The tragedy of the commons refers to the phenomenon where common resources are depleted because everyone who had access to the resource used it in their own self-interest, resulting in it being overused and depleted for everyone else.

When a pasture is available for shepherds to graze their flocks of sheep, they all want their own sheep to have the best grass so that they can grow the best wool to earn the maximal payout. Every shepherd will find the best patch of grass and have their sheep graze as much as they can. Then they will move on to the next best patch and so on. If all the shepherds with access to these pastures do this, there is a steady increase in use until the pastures can no longer replenish themselves in a current season. Now, there is little grass left and no one else can graze their sheep anymore because there is nothing left. The common resource had been overused.

The tragedy of the commons refers to the phenomenon where common resources are depleted because everyone who had access to the resource used it in their own self-interest, resulting in it being overused.

Overuse occurs when a common resource is depleted because consumers ignore the fact that their use is diminishing the resource that remains for others.

common resources Supply of a common resource in an unregulated market studysmarterFigure 1. Supply of a common resource in an unregulated market, StudySmarter Originals

In Figure 1 the supply curve (S) is a total of all producers' supply curves that are using the common resource, and it shows their marginal private cost. At this level of supply, the equilibrium price and quantity of the market are at EMKT. This level of supply and market price do not take into account the cost that this level of production has on the common resource. It does not take into account the overuse that is depleting the resource and the negative externalities associated with it.

Dive deeper into the topic of externalities in our article - Externalities

The marginal social cost curve (MSC) shows where the supply of a good would be if producers took the depletion of the common resource caused by their production into account. This social cost has a similar effect as a negative externality. The optimal level of supply and demand where the common resource is not overused is at the optimal point (O). This shows us where the optimal quantity level (QOPT) and price (POPT) would be. The MSC curve is to the left of the supply curve because the optimal quantity is less than the actual quantity of resource used due to its over-consumption.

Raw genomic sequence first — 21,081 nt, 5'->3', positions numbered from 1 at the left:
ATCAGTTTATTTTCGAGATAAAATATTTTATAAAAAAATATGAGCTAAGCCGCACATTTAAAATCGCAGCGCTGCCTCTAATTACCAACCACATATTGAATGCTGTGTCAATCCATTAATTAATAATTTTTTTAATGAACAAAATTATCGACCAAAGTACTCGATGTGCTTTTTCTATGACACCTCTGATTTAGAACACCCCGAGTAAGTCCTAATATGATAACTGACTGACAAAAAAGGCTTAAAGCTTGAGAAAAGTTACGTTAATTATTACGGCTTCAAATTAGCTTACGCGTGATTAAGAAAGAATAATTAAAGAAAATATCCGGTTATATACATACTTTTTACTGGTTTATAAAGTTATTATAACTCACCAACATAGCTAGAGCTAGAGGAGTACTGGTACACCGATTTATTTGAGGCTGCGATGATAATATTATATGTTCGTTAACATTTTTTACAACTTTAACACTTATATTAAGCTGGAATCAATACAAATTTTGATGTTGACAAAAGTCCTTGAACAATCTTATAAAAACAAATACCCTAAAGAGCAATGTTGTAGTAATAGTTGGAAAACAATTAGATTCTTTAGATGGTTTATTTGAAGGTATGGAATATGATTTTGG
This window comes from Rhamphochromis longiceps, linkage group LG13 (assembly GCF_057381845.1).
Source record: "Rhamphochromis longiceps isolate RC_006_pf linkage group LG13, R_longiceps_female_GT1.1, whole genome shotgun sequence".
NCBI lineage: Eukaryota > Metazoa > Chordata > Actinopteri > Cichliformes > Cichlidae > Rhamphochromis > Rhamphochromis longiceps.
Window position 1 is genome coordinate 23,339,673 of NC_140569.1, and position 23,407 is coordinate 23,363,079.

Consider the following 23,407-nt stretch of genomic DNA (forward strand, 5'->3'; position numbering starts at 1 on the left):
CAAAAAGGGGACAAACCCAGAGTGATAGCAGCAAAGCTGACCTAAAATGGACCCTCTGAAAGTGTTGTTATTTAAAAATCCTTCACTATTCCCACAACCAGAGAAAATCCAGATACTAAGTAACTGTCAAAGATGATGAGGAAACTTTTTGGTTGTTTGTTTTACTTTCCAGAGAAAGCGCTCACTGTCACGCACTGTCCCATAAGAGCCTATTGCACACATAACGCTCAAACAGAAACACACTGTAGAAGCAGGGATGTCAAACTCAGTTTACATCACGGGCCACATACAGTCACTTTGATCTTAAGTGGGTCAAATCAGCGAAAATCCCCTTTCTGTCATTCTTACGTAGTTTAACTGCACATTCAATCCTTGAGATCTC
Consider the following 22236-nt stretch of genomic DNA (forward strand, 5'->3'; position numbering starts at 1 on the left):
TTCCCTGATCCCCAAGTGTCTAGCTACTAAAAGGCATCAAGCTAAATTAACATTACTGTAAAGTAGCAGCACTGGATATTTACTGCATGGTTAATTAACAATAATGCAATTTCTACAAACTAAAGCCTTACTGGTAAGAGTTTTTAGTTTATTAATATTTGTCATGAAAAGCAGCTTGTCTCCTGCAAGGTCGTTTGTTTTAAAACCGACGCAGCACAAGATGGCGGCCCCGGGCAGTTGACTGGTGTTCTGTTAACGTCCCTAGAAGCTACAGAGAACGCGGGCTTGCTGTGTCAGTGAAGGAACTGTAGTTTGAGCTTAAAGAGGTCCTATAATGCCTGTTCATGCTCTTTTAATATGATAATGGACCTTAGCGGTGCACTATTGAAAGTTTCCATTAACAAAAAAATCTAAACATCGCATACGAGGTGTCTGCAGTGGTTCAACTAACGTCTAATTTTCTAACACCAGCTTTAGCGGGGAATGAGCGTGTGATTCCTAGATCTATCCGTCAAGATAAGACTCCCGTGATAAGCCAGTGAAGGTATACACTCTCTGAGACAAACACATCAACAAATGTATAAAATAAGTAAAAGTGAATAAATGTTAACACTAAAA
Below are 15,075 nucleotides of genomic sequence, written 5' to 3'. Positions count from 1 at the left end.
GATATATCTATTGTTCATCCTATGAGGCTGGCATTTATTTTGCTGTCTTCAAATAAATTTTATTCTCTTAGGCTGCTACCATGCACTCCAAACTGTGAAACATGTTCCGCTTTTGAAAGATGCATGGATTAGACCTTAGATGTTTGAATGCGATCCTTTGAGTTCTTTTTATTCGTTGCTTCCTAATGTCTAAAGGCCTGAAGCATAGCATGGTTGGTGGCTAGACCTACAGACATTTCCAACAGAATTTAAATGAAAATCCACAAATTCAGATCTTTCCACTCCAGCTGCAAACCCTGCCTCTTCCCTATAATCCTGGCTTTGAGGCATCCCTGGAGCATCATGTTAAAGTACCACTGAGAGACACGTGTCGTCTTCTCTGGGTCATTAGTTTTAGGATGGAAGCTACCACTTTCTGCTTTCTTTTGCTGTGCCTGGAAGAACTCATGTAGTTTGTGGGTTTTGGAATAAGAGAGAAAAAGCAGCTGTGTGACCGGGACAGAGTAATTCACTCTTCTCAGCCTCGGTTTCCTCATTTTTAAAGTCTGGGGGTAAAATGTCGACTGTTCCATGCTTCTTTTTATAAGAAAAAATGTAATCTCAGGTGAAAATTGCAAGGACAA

Solutions to overuse of a common resource

Common resources are often subject to regulation to prevent them from being overrun and depleted. In the case of overfishing, governments set quotas and seasonal limits on fishermen to ensure that they do not overfish an area or a population. In the logging industry, you must hold specific permits to be allowed to log the land and then only certain tracts and species of trees. National and state parks are big tourist attractions that can cause wear and tear on these areas and cause them to be overrun. To mitigate this regulators put in place entrance fees and maximum capacity laws which serve to protect the parks and generate revenue for their maintenance. Another common approach is to privatize the common resource. If a resource is privatized it stands under the protection of whoever owns it and it is up to them to make sure the resource remains viable.

Common Resources - Key Takeaways

  • Common resources are resources that are accessible to everyone but cannot be used by everyone at the same time.
  • Common resources are nonexcludable goods, which means that no one can be prevented from using them. They are also considered rival in consumption, meaning if it is used by one party, another cannot use them.
  • Common resources can be either man-made such as roads, and irrigation systems, or natural such as rivers, public land, and forests.
  • The tragedy of the commons is when common resources are depleted because everyone who had access to the resource used it in their own self-interest, resulting in it being overused, and depleted for everyone else.
  • Solutions to the problem of overuse of common resources are: quotas, seasonal limits, permits, and privatization.

Frequently Asked Questions about Common Resources